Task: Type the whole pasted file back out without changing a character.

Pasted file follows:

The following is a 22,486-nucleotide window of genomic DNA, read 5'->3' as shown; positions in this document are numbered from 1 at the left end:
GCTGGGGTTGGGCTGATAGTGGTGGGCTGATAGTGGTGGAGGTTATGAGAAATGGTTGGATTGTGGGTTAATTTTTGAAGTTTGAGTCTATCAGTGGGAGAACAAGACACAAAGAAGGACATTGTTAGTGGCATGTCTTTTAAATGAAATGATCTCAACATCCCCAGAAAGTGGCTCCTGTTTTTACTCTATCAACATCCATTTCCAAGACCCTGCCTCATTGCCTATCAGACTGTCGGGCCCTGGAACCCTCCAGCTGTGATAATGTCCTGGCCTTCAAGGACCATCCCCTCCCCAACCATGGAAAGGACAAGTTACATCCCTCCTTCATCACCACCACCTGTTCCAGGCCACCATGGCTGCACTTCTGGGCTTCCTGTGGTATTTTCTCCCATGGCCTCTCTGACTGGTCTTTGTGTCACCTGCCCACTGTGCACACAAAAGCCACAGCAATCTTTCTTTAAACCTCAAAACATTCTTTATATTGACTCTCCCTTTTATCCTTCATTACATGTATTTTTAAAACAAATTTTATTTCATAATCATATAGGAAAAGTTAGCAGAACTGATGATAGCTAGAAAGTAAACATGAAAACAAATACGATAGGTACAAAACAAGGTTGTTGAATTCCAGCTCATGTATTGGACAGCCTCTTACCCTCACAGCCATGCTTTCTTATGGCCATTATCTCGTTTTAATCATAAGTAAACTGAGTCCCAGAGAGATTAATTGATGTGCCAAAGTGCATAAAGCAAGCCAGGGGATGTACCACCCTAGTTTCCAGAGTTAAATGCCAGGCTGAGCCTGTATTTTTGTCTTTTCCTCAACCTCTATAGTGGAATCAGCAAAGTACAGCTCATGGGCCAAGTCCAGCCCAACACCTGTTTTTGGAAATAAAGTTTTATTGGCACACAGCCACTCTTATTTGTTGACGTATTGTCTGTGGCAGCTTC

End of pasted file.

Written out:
The following is a 22,486-nucleotide window of genomic DNA, read 5'->3' as shown; positions in this document are numbered from 1 at the left end:
GCTGGGGTTGGGCTGATAGTGGTGGGCTGATAGTGGTGGAGGTTATGAGAAATGGTTGGATTGTGGGTTAATTTTTGAAGTTTGAGTCTATCAGTGGGAGAACAAGACACAAAGAAGGACATTGTTAGTGGCATGTCTTTTAAATGAAATGATCTCAACATCCCCAGAAAGTGGCTCCTGTTTTTACTCTATCAACATCCATTTCCAAGACCCTGCCTCATTGCCTATCAGACTGTCGGGCCCTGGAACCCTCCAGCTGTGATAATGTCCTGGCCTTCAAGGACCATCCCCTCCCCAACCATGGAAAGGACAAGTTACATCCCTCCTTCATCACCACCACCTGTTCCAGGCCACCATGGCTGCACTTCTGGGCTTCCTGTGGTATTTTCTCCCATGGCCTCTCTGACTGGTCTTTGTGTCACCTGCCCACTGTGCACACAAAAGCCACAGCAATCTTTCTTTAAACCTCAAAACATTCTTTATATTGACTCTCCCTTTTATCCTTCATTACATGTATTTTTAAAACAAATTTTATTTCATAATCATATAGGAAAAGTTAGCAGAACTGATGATAGCTAGAAAGTAAACATGAAAACAAATACGATAGGTACAAAACAAGGTTGTTGAATTCCAGCTCATGTATTGGACAGCCTCTTACCCTCACAGCCATGCTTTCTTATGGCCATTATCTCGTTTTAATCATAAGTAAACTGAGTCCCAGAGAGATTAATTGATGTGCCAAAGTGCATAAAGCAAGCCAGGGGATGTACCACCCTAGTTTCCAGAGTTAAATGCCAGGCTGAGCCTGTATTTTTGTCTTTTCCTCAACCTCTATAGTGGAATCAGCAAAGTACAGCTCATGGGCCAAGTCCAGCCCAACACCTGTTTTTGGAAATAAAGTTTTATTGGCACACAGCCACTCTTATTTGTTGACGTATTGTCTGTGGCAGCTTC